My Uncle Art liked a bet on the ponies. He lived in a flat near Randwick Racecourse and I remember thinking he was the coolest because his name was Art, but also being scared of him because he was really old. My Aunt in Canada changed her name from Charity to Cherry. I don’t know why and I’ve never met her to ask, but it strikes me as a curious, delicious, choice. My Uncle John had a fight with my mum a few years ago and now I refuse to talk to him. No one likes to be patronised, John. My Aunty Mavis lived in Sawtell and used to bring out a massive tray of lollies every time Mum took us to visit. I miss Aunty Mavis most.
Fear. Anger. Hunger. They all sit, Gollum-like, in the pit of your stomach, clawing at the sides and hissing bile. Wretched, debilitating and nauseating, each selfishly demands the resolute attention of your senses, cells and synapses. Combine the three and you’re basically a hyena. And they all make you do stupid, regrettable things. Like punching someone, or eating a whole box of uncooked dry spaghetti, or weeping quietly and uncontrollably on the bus. In fairness, the dastardly trio can also inspire greatness in their victims: resourcefulness, momentum and mettle.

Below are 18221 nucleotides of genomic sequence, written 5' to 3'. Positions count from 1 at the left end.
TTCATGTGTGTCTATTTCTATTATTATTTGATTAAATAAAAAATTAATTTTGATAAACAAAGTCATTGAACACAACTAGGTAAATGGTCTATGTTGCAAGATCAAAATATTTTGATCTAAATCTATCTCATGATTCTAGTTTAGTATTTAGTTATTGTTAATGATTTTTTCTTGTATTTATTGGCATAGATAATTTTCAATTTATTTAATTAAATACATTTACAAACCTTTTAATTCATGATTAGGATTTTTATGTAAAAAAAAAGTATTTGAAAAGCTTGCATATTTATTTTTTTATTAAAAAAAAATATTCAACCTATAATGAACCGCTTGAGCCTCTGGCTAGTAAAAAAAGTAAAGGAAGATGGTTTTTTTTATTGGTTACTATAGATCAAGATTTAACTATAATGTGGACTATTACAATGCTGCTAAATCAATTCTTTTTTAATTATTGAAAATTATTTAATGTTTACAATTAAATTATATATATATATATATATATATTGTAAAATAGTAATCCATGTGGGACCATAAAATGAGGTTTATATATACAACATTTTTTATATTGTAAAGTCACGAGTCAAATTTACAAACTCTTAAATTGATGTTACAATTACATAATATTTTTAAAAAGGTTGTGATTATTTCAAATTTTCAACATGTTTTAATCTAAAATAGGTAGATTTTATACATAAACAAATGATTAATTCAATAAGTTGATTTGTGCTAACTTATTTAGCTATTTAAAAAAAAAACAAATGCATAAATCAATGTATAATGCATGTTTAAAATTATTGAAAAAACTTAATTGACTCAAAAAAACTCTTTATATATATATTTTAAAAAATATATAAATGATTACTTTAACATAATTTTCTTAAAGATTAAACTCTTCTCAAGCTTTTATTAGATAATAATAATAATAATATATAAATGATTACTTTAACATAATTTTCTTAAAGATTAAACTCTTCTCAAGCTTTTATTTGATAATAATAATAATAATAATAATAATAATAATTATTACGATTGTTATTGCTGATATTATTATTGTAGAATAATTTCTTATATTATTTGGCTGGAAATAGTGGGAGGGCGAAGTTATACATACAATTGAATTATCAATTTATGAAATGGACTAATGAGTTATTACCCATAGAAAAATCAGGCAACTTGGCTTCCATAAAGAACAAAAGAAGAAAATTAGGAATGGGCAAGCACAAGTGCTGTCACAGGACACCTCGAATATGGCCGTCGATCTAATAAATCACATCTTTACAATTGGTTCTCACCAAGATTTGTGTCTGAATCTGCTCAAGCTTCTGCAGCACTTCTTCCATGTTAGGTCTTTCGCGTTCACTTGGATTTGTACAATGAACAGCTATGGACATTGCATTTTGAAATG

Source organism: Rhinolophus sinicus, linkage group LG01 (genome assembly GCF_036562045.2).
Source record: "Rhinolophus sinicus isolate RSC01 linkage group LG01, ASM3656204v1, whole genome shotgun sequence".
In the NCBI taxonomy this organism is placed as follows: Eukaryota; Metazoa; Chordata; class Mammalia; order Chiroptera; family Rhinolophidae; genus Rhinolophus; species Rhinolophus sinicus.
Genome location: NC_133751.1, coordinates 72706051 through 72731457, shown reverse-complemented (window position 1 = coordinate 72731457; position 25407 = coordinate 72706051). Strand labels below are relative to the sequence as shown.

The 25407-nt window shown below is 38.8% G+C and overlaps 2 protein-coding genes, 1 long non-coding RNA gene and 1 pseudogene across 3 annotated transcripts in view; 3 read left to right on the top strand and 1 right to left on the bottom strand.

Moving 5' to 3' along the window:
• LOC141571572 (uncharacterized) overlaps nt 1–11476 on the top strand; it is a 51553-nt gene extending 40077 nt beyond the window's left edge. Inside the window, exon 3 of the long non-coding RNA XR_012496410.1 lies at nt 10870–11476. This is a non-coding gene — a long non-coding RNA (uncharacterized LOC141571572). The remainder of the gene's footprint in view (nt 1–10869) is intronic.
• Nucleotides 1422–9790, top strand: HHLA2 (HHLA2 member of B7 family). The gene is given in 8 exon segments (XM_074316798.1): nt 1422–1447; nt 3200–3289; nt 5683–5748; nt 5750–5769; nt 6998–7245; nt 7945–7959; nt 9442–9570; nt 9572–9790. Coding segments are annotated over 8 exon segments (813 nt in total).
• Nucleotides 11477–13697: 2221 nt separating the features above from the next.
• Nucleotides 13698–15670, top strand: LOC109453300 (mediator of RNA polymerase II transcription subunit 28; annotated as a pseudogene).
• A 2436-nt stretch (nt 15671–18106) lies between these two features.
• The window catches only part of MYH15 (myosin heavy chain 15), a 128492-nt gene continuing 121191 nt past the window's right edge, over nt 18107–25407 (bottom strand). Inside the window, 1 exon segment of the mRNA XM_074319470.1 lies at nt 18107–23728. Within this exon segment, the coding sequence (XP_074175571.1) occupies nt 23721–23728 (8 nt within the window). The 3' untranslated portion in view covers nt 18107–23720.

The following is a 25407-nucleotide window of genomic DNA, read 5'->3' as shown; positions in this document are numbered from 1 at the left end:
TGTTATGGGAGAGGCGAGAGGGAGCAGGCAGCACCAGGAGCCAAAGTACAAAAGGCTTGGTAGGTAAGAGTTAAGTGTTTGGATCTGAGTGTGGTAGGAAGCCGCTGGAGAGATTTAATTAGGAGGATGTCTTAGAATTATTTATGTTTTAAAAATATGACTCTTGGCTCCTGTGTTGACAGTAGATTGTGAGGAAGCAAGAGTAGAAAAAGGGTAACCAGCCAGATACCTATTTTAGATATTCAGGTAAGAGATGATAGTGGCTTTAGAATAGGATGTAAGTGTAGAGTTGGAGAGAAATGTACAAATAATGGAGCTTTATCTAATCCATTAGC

I remember crying as I watched my dad’s figure grow smaller out the window of the coach that took us from his home back to my mum’s. Even if I hadn’t grasped how long it might be until I saw him again, or exactly how nauseating the coach ride would be, or that my brother would vomit (Fanta and a vegetable pastie) on my feet in the last twenty minutes of the journey – seeing the tears in his eyes was enough to set me off. Years later, at the airport as he moved to the other side of the world with his new children, I had to swallow hard to keep my heart and anger down. I couldn’t bear to see them excited at their new life without me, or the tears in my dad’s eyes. Again. So I tossed a ‘bye’ over my shoulder as I walked away. The first time I fell in love I told him in the dark, so I wouldn’t have to see the look in his eyes. He didn’t say it back to me but I said it again anyway, because I knew that I did and had faith that he would. Months later, at the airport saying bon voyage, I hugged him on tippy toes and said ‘I love you’ again, this time into his neck. He squeezed me tighter and repeated the same three words back, for the first time, then went away for three months. Years later, at Ashfield BBQ Korean Restaurant, over bibimbap (me) and sizzling spicy chicken (him), I can look him square in the eye, like with no other person in the world. The bibimbap is a fine balance of its components – garlicky marinated beef, sesame-scented bean sprouts, gochujang, carrot, shitake mushrooms and zucchini, all with a sunnyside egg hat, over white rice. I feebly attempt to pick up every last grain with my chopsticks before reverting to the strangely oversized, and accordingly efficient, spoon. The spicy chicken is the same he orders every visit; the routine gives me confidence that it is good. We sit and eat, picking over the complimentary kimchi and other fermented sides. I want to remind him of the three words he’s said thousands of times in our years together; freely, happily, sweetly and earnestly. I want to hear them again now, and see them in his eyes. I want to whisper them to him with the same faith I had the first time. I want to visit Ashfield BBQ Korean Restaurant with the same regularity he does, but sharing a meal isn’t regular anymore. K-Pop enthusiastically sings and dances its way across the wall-mounted TV set, songs that seem familiar but are in Korean and never could be. Being forced to say goodbye to someone you love is not fair. But maybe it’s a blessing that the soundtrack to my heart breaking is in a language that I don’t understand and won’t remember.